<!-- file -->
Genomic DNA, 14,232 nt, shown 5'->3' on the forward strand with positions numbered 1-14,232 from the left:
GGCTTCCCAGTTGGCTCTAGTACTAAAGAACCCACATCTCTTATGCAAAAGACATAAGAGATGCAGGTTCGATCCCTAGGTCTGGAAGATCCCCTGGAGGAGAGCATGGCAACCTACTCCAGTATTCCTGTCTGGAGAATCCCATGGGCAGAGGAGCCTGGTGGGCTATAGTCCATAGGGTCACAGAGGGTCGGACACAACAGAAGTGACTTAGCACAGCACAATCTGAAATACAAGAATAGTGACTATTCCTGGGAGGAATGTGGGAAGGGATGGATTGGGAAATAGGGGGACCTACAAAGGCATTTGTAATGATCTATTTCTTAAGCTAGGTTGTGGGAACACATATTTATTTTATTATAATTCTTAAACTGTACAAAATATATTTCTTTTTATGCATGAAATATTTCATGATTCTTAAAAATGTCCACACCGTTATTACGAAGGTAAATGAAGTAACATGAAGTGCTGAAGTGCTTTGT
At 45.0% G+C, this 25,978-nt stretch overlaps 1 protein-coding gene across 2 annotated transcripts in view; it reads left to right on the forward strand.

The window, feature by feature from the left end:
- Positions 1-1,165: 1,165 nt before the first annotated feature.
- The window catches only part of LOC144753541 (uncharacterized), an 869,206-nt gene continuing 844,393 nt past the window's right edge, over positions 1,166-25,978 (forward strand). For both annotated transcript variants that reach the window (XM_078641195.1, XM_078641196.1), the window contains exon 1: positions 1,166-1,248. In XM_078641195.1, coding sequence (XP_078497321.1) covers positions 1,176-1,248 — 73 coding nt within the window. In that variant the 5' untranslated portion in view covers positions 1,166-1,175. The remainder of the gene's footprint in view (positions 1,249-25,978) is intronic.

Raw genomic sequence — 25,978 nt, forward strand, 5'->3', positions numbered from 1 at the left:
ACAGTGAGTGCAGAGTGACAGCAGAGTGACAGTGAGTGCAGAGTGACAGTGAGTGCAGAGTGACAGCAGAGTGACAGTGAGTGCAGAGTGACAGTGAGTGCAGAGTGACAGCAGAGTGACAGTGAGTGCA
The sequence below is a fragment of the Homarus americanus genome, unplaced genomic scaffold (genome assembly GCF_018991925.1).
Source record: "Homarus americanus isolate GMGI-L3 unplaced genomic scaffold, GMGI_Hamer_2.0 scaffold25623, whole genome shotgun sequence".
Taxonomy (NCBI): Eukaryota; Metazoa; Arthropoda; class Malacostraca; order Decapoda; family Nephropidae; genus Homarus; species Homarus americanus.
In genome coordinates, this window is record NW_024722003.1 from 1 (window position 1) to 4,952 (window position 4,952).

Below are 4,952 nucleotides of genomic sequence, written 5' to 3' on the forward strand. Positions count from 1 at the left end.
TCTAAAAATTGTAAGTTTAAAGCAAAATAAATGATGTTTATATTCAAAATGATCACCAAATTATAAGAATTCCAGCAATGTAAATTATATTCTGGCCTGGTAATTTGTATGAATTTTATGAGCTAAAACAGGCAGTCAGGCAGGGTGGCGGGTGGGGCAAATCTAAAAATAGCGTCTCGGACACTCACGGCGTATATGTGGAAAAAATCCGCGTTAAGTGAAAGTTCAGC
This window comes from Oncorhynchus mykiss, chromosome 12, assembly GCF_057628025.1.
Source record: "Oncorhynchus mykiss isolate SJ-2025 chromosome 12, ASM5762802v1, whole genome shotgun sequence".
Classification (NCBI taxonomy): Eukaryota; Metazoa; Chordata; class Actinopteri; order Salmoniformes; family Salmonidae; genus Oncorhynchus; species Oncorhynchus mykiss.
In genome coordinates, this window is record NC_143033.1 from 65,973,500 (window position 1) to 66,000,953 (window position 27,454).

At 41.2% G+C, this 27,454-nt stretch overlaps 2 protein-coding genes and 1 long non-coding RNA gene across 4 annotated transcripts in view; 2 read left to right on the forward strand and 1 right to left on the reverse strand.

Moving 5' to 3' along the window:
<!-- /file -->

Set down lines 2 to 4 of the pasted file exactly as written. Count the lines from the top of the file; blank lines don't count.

GGCTTCCCAGTTGGCTCTAGTACTAAAGAACCCACATCTCTTATGCAAAAGACATAAGAGATGCAGGTTCGATCCCTAGGTCTGGAAGATCCCCTGGAGGAGAGCATGGCAACCTACTCCAGTATTCCTGTCTGGAGAATCCCATGGGCAGAGGAGCCTGGTGGGCTATAGTCCATAGGGTCACAGAGGGTCGGACACAACAGAAGTGACTTAGCACAGCACAATCTGAAATACAAGAATAGTGACTATTCCTGGGAGGAATGTGGGAAGGGATGGATTGGGAAATAGGGGGACCTACAAAGGCATTTGTAATGATCTATTTCTTAAGCTAGGTTGTGGGAACACATATTTATTTTATTATAATTCTTAAACTGTACAAAATATATTTCTTTTTATGCATGAAATATTTCATGATTCTTAAAAATGTCCACACCGTTATTACGAAGGTAAATGAAGTAACATGAAGTGCTGAAGTGCTTTGT
At 45.0% G+C, this 25,978-nt stretch overlaps 1 protein-coding gene across 2 annotated transcripts in view; it reads left to right on the forward strand.

The window, feature by feature from the left end: